HOWEVER, it’s still really daunting to realize that I had to take off the flimsy shield of fabric in front of men who were complete strangers.

I did it because I had to.

I did it because that was the only way to ensure that the radiation was targeted on the pesky met alone and the other structures around it were protected as much as possible.

I did it because there was no other way offered to me even after I expressed concern and asked.

And yet, I felt some very intense feelings and a pretty loud voice inside my head telling me “NO!!!!!!!”

I’ve never been physically attacked. I’ve felt like it was a possibility at several points in my life and I’ve carried pepper spray when I’ve lived by myself or was walking at night to class or work or wherever. But, I’ve not experienced a physical or sexual assault as so many women have. I remarked to my husband and my parents after the radiation concluded that if I’d been attacked in that way at some other point in my life, I don’t know that I would have been able to disrobe and lay down on the table. I think I would have had to be provided medication or asleep and I would have been much closer to a panic attack than I was.

I pride myself on being pretty unflappable and yet I was pretty close to freaking out.

No one asked me if disrobing and laying naked on the table was going to be an issue for me. I wasn’t even told that this would be the situation until I walked into the room for the planning sessions. The last time I had radiation, I was able to wear loose clothing to provide access and I’d assumed that this would be the case this time too. It would have helped if someone had sat down with me and clearly explained what was required rather than just telling me to disrobe at the time I needed to simply get naked.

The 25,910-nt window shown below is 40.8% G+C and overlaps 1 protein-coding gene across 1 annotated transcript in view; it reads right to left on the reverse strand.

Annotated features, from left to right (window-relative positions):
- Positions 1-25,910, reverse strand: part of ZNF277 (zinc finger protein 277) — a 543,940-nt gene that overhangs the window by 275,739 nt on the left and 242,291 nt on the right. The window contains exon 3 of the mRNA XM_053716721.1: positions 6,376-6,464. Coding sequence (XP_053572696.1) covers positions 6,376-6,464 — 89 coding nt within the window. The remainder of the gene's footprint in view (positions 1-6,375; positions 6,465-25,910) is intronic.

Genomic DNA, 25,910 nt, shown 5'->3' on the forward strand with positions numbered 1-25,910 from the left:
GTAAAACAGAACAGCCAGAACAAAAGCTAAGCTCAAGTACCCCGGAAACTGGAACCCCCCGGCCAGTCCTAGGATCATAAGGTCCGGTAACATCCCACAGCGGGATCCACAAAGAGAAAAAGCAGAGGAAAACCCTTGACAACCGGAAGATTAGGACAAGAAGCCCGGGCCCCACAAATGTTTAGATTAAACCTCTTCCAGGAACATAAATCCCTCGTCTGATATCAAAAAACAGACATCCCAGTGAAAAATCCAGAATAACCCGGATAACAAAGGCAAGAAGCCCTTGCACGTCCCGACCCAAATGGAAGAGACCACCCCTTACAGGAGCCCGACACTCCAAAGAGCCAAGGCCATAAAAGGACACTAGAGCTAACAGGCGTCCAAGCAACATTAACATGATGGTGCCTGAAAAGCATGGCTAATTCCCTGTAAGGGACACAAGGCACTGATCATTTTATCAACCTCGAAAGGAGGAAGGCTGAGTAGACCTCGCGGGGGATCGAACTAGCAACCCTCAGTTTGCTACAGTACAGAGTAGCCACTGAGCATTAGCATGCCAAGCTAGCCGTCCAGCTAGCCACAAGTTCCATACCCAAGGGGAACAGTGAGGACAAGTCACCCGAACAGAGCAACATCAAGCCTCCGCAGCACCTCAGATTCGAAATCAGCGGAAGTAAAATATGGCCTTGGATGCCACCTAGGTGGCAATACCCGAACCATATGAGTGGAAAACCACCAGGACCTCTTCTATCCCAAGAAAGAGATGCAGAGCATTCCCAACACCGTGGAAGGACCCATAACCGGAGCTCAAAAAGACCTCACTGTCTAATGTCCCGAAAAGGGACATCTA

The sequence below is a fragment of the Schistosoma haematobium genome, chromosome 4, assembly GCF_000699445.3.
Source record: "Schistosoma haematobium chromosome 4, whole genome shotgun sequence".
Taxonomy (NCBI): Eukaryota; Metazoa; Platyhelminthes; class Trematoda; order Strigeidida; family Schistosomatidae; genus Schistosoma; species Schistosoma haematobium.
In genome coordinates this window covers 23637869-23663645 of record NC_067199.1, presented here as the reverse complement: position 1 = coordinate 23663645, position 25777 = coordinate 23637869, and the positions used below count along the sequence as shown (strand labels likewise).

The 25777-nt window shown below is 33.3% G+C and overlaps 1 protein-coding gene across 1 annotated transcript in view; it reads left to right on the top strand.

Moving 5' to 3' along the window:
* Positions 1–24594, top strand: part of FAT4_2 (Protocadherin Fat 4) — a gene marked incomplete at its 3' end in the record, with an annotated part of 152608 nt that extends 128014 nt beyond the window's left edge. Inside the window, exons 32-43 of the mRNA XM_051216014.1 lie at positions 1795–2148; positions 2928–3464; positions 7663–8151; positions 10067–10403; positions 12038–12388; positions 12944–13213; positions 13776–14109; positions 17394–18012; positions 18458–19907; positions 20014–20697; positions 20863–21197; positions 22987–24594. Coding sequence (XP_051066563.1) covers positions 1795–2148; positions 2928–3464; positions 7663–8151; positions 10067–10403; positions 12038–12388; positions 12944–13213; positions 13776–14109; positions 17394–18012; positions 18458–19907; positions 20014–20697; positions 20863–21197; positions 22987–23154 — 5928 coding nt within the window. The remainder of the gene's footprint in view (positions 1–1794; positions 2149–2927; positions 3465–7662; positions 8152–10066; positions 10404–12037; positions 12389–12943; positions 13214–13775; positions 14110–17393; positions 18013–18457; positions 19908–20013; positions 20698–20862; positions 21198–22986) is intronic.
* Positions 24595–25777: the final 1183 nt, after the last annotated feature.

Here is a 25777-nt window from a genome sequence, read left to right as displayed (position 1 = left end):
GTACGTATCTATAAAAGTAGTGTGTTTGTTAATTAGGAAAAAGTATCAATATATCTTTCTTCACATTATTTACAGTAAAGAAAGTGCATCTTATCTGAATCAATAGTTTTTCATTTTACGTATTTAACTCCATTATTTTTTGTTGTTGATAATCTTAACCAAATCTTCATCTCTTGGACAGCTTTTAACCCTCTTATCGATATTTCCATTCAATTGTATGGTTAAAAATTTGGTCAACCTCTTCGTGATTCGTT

Everyone I dealt with was very professional and I know that it was necessary for me to disrobe in order to ensure that the radiation not only attacked the pesky met but that my skin, my bladder, my remaining lady parts, my rectum, my colon, and all the other soft tissue around my right pubic synthesis were protected as much as possible. I know that intellectually, but it took at lot emotionally and mentally for me to handle the entire process and that was not addressed or explained or acknowledged.

As a forever patient, I need to have my whole person addressed and supported; otherwise, we will encounter being treated as less over and over and over. At some point, being treated that way has lasting consequences, the least of which is a pretty significant PTSD response.

23 thoughts on “Vulnerability

  1. YES! TOTALLY! I hope these posts get gathered together as a book because this is all part of the trauma women (and other patients) can be left feeling from the modern medical system. I feel angry you weren’t offered a screen so you could transition to the treatment bed. Oooo, this makes my blood boil. I am so sorry you had this experience. I could say more but it would probably descend into a rant. Whereas here you write about it so eloquently.

    Liked by 2 people

  2. Hi Abigail,